Recently, the federal government prescribed “at least 26% minimum of the federal, state, and local Government budget” as ‘adequate level’ for Education financing in Nigeria (FRN, 2013, p. 70). This benchmark is reasonably intended to avert the dare consequences education programmes implementation would suffer if budgetary allocations fall below this policy prescription. But percentage budgetary allocations have continuously become inadequate (7%, 9%, 10%, 10%, 11%, 11%, 8%, 7%, and 7%) in recent years, (2010 – 2018), paralyzing education infrastructure and hence programme implementation in the universities which are ‘foreseeable’ consequences. Therefore, this paper believes that such public University financing behaviour impinge on ‘negligence-liability per se’, a culpable offense under the law of tort. And, immediate redress is necessary as well as create awareness among scholars, reset managerial action and focus political discourse on ‘policy-compliant’ university funding acts in the decades ahead.
Expanding Private Higher Educational Institutions in Africa: Implications for Good Governance (Published)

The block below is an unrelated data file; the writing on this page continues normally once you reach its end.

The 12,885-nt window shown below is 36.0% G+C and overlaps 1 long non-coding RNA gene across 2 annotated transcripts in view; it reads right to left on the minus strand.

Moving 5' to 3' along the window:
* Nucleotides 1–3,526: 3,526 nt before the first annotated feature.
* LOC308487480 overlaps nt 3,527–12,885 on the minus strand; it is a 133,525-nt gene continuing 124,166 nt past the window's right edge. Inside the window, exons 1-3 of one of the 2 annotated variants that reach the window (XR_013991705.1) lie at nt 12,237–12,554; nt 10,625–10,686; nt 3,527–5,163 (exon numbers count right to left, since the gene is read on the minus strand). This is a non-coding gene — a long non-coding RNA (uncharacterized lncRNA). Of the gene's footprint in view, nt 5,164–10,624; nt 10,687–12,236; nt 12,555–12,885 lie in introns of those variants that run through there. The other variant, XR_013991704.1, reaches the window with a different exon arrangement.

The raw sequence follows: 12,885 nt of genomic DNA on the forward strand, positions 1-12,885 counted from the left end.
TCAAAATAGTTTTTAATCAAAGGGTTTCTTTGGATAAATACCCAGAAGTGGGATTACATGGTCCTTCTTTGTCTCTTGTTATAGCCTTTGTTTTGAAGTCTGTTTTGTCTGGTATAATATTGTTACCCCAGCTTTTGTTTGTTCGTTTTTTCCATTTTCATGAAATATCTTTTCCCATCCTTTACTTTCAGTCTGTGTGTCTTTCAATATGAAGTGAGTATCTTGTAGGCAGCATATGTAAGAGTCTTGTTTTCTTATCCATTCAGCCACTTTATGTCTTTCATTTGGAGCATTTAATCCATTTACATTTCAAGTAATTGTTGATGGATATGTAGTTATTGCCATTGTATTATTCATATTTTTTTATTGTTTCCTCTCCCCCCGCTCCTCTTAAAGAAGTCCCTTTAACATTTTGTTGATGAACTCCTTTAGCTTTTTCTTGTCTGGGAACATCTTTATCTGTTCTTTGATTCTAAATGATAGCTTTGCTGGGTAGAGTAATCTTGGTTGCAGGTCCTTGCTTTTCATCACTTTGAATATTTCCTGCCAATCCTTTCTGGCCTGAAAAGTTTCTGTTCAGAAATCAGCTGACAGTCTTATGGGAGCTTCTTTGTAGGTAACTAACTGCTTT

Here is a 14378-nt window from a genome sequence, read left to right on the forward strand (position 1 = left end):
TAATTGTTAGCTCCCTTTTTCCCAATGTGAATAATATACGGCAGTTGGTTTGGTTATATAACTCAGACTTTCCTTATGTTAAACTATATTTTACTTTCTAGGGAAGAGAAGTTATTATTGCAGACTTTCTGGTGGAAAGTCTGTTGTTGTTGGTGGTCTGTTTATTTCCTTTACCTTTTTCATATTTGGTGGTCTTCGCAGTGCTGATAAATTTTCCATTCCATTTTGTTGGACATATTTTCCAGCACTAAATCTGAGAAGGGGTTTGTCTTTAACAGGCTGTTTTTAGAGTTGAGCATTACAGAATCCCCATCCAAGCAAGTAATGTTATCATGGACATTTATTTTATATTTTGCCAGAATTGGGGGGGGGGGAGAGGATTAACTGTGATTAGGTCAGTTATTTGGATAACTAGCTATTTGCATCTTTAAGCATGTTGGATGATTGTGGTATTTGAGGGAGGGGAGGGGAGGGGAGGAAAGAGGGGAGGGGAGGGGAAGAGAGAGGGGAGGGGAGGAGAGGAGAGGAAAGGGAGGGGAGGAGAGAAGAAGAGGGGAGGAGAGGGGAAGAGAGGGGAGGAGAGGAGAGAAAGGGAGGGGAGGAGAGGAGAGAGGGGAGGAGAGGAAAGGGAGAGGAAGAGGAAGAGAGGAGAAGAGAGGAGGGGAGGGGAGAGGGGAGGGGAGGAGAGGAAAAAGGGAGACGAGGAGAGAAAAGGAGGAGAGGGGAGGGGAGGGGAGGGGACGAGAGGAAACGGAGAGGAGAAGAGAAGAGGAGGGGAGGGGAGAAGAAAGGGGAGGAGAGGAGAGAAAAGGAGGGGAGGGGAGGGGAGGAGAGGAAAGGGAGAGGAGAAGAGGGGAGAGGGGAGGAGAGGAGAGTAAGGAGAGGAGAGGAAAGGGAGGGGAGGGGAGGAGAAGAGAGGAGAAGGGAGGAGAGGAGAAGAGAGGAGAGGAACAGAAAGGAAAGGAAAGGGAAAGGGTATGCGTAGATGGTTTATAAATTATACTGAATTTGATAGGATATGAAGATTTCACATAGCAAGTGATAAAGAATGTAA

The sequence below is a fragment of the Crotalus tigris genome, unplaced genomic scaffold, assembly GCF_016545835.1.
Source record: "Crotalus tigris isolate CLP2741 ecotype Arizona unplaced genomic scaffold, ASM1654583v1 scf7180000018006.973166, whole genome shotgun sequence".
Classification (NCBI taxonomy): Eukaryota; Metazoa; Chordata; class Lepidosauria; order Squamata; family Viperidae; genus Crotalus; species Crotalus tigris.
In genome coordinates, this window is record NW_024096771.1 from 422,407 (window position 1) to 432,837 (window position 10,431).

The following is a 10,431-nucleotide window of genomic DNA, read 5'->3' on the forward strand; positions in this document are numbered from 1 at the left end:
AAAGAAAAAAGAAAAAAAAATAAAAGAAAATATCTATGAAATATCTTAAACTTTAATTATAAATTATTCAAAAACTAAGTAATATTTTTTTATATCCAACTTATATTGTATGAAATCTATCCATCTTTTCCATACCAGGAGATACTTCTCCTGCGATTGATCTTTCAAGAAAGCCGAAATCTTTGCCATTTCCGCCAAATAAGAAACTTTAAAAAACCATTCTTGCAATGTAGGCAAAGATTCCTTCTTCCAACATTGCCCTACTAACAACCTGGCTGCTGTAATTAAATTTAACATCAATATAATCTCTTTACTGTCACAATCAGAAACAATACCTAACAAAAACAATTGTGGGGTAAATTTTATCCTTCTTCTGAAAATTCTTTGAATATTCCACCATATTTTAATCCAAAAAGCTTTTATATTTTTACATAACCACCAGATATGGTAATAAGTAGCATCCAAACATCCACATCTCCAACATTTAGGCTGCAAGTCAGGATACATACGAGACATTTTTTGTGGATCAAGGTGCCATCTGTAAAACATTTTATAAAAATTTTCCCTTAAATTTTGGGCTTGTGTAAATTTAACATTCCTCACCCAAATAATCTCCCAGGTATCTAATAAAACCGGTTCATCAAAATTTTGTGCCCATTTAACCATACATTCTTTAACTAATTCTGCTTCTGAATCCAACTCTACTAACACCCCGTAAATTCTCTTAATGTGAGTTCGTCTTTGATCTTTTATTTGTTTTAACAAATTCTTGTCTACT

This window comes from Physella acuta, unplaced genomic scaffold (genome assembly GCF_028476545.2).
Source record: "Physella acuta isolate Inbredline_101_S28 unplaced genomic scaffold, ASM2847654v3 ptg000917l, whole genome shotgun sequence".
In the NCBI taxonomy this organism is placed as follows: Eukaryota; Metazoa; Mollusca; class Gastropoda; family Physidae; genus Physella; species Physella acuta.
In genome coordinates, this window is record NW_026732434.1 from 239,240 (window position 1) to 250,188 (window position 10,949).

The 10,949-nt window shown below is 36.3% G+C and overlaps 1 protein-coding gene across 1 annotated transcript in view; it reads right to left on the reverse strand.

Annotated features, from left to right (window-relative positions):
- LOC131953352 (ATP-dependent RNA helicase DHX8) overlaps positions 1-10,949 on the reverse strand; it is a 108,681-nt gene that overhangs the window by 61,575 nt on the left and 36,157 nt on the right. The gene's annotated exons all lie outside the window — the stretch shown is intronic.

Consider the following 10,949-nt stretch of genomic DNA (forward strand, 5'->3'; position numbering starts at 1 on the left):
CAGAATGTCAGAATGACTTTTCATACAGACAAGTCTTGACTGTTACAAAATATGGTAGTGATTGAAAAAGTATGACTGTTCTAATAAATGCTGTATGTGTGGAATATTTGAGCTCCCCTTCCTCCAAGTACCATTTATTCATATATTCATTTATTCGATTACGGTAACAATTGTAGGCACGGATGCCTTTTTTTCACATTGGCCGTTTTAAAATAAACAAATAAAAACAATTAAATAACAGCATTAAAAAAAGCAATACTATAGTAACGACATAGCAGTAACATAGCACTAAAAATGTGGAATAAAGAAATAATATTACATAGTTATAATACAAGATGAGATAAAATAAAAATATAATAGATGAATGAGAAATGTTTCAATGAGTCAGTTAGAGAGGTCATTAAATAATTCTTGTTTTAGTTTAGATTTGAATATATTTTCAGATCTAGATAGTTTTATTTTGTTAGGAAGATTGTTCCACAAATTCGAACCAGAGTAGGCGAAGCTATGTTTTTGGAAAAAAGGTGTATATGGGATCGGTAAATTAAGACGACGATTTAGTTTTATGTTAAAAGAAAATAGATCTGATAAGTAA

The conventional wisdom is that the proliferation of and concomitant increase in access to, tertiary education is central to bridging poverty gap in developing country and fast-tracking development. Scholars have also proposed the existence of a nexus between such educational advancements and good governance, especially in terms of the multiplier effect on political education, public participation and public accountability. The proposed paper assessed the conventional wisdom on the nexus between education, development and democracy in Africa drawing key insights from cross-sectional data obtained from national universities in the sub-region. The paper challenged the orthodoxy dominant within the international development community that increase in tertiary education is directly related to improved development and good governance. Although the number of universities have grown over the decade, the paper is keen to show that aside from increasing enrollment and improving access (to the neglect of quality) the preponderance of privately-owned universities, many of them with constricted visions on the open knowledge production and ideals that universities are supposed to represent and pursue, is problematic; indeed, as the paper argues, the political economy that drive their establishment and proliferation does not automatically translate into improved access due to skyrocketing school fees and sundry charges in a continent with a record of about 70% poverty ratio. Furthermore, the peculiar teaching curriculum and authoritarian management styles of the growing number of private universities have the potential to blunt the political and civic consciousness of their students and, in the final analysis, deepen the festering governance crisis in the country.